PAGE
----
Hashing Algorithms

Cryptocurrencies algorithms and hash functions are used to secure blockchain transactions and are an essential component of the cryptomining process. We’ll now discuss some of the most common types of crypto mining algorithms and identify some of the digital currencies with which they’re used.

Proof of Work Algorithm

The Proof of Work (PoW) algorithm is the foundation upon which most cryptocurrencies, including Bitcoin, are based. In basic terms, PoW is a system which comprises difficult to calculate but easily verifiable data. This makes it well-suited for use on a blockchain.

Producing a proof of work is a random process with low probability which requires a sizeable amount of processor power. The most widely used proof-of-work-scheme is based on the SHA-256 cryptographic hash algorithm.

SHA-256

SHA-256 is the most commonly-used proof-of-work hash function. SHA stands for ‘Secure Hash Algorithm’ and was originally developed by the US National Security Agency. Offering an extremely high level of security, it generates a 256-bit signature.

Due to slower data block processing, which is measured in minutes rather than seconds, SHA-256 has plenty of critics. However, advocates defend the superior protection it offers over algorithmic functions such as SCRYPT.

Mining an SHA-256 cryptocurrency requires hardware that generates hashes in the gigahash per second (GH/s) range. Such requirements are usually beyond the capabilities of consumer-grade CPUs which is why miners often use dedicated devices such as ASICs or mining rigs.

Currencies which use SHA-256:

  • 21Coin (21)
  • Battlecoin (BCX)
  • Benjamins (BEN)
  • Betacoin (BET)
  • Bitcoin (BTC)
  • BitcoinCash (BCH)
  • Bytecoin (BTE)
  • Devcoin (DVC)
  • Globe (GLB)
  • Ixcoin (IXC)
  • Joulecoin (XJO)
  • Namecoin (NMC)
  • Peercoin (PPC)
  • PetroDollar (P$)
  • Snowcoin (SNC)
  • Takeicoin (TAK)
  • Terracoin (TRC)
  • Unicoin (UNIC)
  • Unobtanium (UNO)
  • Zetacoin (ZET)

SCRYPT

SCRYPT is a simpler algorithm and offers quicker block processing times than SHA-256. It’s also far less resource hungry and can be run on standard CPUs.

Used for alt currencies such as Litecoin (LTC), SCRYPT doesn’t use anywhere near the energy required for SHA-256, which means that it’s preferred by many crypto miners.

Block processing rates are usually measured in kilohashes per second (KH/s) or mega hashes per second (MH/s) so mining can be performed with CPU processors without the requirement of ASICs or other dedicated devices.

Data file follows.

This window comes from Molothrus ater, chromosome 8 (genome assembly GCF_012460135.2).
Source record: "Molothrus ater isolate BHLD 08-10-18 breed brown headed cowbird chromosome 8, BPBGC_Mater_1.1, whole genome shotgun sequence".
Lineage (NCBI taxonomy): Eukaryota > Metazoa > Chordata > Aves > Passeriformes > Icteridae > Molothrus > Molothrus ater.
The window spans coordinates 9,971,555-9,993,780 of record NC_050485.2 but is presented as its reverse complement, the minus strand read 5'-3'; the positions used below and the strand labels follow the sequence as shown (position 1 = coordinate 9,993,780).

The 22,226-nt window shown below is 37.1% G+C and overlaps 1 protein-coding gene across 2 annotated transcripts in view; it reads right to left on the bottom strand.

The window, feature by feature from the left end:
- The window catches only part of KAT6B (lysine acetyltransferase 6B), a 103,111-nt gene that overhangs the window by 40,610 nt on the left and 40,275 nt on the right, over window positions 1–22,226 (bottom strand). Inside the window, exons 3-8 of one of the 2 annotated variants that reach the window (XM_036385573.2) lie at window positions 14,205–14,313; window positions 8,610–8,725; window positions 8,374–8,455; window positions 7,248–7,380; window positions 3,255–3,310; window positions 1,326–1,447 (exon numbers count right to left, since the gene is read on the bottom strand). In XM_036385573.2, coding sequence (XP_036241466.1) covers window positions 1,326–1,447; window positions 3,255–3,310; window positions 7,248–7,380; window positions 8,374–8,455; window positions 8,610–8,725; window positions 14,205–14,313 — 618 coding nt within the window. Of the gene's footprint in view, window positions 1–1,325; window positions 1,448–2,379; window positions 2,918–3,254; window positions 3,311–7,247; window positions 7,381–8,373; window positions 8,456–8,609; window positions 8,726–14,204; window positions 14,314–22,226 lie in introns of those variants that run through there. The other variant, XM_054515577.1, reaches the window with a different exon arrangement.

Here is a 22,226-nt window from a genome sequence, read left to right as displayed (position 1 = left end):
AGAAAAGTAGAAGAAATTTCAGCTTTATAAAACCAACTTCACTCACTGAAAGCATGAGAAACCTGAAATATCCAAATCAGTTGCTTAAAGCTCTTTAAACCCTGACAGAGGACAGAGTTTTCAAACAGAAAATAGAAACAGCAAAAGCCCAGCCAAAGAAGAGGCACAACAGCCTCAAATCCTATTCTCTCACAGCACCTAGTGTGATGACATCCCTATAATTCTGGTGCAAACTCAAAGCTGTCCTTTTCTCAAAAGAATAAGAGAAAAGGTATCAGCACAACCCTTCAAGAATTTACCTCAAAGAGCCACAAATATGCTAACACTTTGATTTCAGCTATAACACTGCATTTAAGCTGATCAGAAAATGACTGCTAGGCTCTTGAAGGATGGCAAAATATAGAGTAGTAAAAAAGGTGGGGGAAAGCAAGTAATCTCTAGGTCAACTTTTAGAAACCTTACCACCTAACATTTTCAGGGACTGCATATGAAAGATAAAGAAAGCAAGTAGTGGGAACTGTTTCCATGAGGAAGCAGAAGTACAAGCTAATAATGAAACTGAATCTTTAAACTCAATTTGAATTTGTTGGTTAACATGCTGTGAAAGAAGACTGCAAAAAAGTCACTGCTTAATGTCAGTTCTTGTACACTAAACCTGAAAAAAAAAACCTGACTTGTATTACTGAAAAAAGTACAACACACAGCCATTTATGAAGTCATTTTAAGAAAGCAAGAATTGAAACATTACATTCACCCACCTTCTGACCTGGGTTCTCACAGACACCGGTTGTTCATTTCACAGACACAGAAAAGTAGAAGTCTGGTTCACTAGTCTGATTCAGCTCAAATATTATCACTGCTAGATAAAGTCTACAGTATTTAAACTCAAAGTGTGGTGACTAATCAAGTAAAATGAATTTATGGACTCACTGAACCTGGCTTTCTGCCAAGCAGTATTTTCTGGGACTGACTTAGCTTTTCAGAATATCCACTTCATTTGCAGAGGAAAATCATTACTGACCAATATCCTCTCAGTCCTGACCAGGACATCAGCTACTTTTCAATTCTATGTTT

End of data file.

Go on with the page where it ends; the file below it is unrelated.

Naysayers tend to identify its fast block processing rates as a potential security issue, because less time is taken to examine the data.

Currencies which use SCRYPT

  • Anoncoin (ANC)
  • Bitmark (BTM)
  • DigitalCoin (DGC)
  • Dogecoin (DOGE)
  • Ekrona (KRN)
  • Elacoin (ELC)
  • FeatherCoin (FRC)
  • GoldCoin (GLD)
  • Latium (LAT)
  • Litecoin (LTC)
  • MidasCoin (MID)
  • Novacoin (NVC)
  • PandaCoins (PND)
  • TagCoin (TAG)
  • WorldCoin (WDC)

Cryptonight

Cryptonight is intended for use on standard PC CPUs and uses random access to the processor’s slow memory. It sits inside the L3 cache and comprises just a megabyte of internal memory. However, its unsuitable for GPU, FPGA and ASIC architectures.

Currencies which use Cryptonight

  • AeonCoin (AEON)
  • ByteCoin (BCN)
  • Dashcoin (DSH)
  • Digital Note (XDN)
  • FantomCoin (FCN)
  • Karbo (KRB)
  • Monero(XMR)
  • MonetaVerde (MCN)
  • Pebble Coin (XPB)
  • Quazar Coin (QCN)

Ethash

ETHASH is a proof-of-work algorithm used on Ethereum blockchains. Based on the Dagger-Hashimot hash, it is GPU memory intensive which precludes the use of standard CPU processors – its also designed to be ASIC-resistant. Using an initial 1GB cache, ETHASH features a 16MB cache for light clients.

Currencies which use Ethash

  • Ahoolee (AHT)
  • Arbi (ARBI)
  • Ehterum (ETC)
  • Elementrem (ELE)
  • Ethereum (ETH)
  • Expanse (EXP)
  • Metaverse (ETP)
  • Musicoin (MUSIC)
  • Waltonchain (WTC)
  • WhaleCoin (WHL)

X11

The X11 algorithm was introduced in 2014 and is so named because it uses 11 rounds of hashes. It initially proved popular among low-budget miners because of its energy-efficiency  compared to mining with a CPU or GPU.

X11 places less demand on processing power which keeps hardware cooler and lowers electricity costs.

However, the increased use of ASICs and the introduction of cryptocurrency DASH, which adopted X11, means that solving the algorithm requires more powerful hardware. Since its introduction, there have been numerous iterations including X13, X14, X15 and X17.

Currencies which use X11

  • Achilles (ACH)
  • AdzCoin (ADZ)
  • Badgercoin (BDG)
  • BankCoin (BANK)
  • Bantam (BNT)
  • Capricoin (CPC)
  • CereiPayCoin (CRPC)
  • Checkcoin (CKC)
  • ChipCoin (CHIP)
  • Conspiracycoin (CYC)
  • CryptCoin (CRYPT)
  • DarkCash (DRKC)
  • Dash (DASH)
  • DigitalPrice (DP)
  • ESportsCoin (ESC)
  • EuropeCoin (ERC)
  • Fractalcoin (FRAC)
  • Givecoin (GIVE)

Proof of Stake Algorithm

Proof of Stake is an algorithm that was designed to provide distributed consensus on a blockchain network. For digital assets which use PoS, the creator of a block is identified according to random factors such as age or more commonly, the amount of coins held.

Proof of Stake was intended as an alternative to Proof of Work, which demands a high amount of electricity in order to solve its mathematical puzzles. To get around the problem, the PoS algorithm attributes power to the proportion of assets held by a miner.

So instead of using up energy to answer Proof of Work puzzles, the PoS crypto miner is restricted to mining a proportion of transactions which are commensurate to his or her ownership stake.